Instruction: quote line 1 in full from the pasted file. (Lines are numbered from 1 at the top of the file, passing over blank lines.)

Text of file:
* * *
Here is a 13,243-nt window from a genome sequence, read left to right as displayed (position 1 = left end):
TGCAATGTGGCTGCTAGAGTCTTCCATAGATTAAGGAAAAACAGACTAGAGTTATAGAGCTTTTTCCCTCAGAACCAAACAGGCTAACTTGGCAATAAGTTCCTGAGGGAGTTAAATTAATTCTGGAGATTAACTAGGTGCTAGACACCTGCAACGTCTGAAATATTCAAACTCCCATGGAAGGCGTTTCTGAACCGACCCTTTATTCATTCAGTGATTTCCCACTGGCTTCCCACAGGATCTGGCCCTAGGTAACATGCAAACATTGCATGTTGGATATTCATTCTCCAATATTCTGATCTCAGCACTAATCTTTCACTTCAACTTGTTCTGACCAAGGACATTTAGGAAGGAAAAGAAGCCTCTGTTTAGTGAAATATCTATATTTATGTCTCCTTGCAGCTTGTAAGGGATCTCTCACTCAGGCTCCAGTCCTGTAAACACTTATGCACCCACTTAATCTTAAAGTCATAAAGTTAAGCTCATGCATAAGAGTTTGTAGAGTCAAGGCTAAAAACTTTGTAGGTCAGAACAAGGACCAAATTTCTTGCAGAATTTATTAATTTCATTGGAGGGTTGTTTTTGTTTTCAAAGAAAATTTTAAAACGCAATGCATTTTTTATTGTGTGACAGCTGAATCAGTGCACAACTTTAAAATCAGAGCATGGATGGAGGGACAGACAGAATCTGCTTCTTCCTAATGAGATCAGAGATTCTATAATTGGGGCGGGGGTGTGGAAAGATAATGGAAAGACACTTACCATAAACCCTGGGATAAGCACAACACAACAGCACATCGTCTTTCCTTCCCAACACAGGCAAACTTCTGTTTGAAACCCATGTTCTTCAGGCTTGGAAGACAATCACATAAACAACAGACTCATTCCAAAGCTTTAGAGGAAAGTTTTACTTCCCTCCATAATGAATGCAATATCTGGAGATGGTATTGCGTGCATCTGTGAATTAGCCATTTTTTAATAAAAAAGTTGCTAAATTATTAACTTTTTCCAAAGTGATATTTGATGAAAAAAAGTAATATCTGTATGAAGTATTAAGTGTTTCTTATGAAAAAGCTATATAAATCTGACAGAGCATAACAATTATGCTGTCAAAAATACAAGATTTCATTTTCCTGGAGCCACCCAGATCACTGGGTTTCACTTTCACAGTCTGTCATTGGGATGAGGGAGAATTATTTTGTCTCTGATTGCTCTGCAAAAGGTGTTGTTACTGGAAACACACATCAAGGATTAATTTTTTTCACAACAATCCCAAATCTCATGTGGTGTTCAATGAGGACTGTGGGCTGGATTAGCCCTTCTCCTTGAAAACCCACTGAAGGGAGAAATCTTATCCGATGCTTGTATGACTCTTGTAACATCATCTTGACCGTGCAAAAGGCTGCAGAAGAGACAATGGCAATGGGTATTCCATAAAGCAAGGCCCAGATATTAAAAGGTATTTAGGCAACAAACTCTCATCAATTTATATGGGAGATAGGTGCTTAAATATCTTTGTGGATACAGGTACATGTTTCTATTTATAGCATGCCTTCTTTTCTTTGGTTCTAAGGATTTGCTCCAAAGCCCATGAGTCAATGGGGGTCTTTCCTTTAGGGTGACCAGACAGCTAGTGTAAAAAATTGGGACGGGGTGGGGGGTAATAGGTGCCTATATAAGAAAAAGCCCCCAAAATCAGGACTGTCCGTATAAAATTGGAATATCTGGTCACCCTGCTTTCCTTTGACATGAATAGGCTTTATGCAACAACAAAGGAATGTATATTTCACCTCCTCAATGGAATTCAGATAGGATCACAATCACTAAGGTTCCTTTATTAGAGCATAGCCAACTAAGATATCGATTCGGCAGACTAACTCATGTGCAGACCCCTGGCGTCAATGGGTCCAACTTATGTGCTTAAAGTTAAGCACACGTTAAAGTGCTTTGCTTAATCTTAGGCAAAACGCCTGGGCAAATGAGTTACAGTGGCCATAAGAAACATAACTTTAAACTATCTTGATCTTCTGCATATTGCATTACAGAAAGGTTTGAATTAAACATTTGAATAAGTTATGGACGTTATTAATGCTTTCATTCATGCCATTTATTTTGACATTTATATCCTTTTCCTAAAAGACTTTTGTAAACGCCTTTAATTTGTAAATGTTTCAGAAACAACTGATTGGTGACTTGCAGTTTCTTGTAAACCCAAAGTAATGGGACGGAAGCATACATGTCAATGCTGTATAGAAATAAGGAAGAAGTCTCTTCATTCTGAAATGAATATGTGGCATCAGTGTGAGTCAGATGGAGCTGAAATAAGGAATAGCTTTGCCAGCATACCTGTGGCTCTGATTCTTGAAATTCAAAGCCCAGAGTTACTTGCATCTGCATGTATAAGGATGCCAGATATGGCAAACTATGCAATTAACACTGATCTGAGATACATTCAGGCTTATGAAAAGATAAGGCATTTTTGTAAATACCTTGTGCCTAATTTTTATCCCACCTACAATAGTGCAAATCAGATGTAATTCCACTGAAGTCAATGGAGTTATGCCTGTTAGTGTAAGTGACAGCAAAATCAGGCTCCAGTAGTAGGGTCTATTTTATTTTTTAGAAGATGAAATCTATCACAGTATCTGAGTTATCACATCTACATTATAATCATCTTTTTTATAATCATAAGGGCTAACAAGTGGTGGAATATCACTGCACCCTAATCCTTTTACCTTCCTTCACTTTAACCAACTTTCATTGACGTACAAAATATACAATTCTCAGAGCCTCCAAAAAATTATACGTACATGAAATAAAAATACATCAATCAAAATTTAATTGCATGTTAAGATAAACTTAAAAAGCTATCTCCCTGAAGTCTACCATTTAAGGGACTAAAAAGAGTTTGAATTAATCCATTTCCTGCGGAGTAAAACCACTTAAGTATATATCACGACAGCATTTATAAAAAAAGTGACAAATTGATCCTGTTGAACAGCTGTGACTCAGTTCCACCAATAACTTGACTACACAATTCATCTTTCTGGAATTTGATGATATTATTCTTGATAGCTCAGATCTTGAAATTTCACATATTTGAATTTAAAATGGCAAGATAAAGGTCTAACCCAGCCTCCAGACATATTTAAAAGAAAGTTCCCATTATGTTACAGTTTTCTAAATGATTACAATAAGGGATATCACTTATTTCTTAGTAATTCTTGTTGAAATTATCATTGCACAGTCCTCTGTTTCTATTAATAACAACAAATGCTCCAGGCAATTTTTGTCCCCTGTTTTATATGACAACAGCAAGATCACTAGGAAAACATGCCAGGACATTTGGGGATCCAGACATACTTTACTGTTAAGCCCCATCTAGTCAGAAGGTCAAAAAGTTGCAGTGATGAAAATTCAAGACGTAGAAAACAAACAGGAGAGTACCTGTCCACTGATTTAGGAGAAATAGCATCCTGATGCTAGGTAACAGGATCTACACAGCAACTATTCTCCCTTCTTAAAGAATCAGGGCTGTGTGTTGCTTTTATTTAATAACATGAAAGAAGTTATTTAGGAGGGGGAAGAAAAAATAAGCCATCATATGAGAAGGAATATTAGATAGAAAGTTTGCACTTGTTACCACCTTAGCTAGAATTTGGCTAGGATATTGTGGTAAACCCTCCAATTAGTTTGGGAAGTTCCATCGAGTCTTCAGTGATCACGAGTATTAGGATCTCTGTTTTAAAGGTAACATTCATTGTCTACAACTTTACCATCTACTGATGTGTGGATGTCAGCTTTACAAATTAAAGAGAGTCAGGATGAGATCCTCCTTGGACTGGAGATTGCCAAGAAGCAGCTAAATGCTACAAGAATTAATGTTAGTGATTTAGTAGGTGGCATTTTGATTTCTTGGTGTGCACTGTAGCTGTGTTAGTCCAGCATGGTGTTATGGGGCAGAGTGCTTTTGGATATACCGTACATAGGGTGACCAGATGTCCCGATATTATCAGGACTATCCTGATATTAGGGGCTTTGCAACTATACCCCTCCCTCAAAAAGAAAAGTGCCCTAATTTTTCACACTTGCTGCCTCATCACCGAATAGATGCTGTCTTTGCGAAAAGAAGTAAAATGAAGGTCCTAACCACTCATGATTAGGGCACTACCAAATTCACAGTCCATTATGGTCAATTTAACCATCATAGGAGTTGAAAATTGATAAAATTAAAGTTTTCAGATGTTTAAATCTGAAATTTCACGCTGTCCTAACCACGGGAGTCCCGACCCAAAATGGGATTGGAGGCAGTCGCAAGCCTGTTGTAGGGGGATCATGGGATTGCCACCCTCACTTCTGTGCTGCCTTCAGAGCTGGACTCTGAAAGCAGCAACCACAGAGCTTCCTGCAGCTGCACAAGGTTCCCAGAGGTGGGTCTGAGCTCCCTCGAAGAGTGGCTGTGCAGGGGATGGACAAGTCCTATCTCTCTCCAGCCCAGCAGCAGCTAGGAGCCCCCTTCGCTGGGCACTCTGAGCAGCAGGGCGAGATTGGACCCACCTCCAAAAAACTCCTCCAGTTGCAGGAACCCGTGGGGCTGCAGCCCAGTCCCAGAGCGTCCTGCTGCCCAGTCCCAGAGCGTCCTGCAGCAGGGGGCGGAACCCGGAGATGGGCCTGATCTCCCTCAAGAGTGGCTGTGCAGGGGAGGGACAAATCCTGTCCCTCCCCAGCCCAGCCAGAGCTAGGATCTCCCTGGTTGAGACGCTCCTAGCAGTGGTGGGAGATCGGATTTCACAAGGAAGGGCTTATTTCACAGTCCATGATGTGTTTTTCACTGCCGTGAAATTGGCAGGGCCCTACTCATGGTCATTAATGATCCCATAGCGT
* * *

Here is a 13,243-nt window from a genome sequence, read left to right as displayed (position 1 = left end):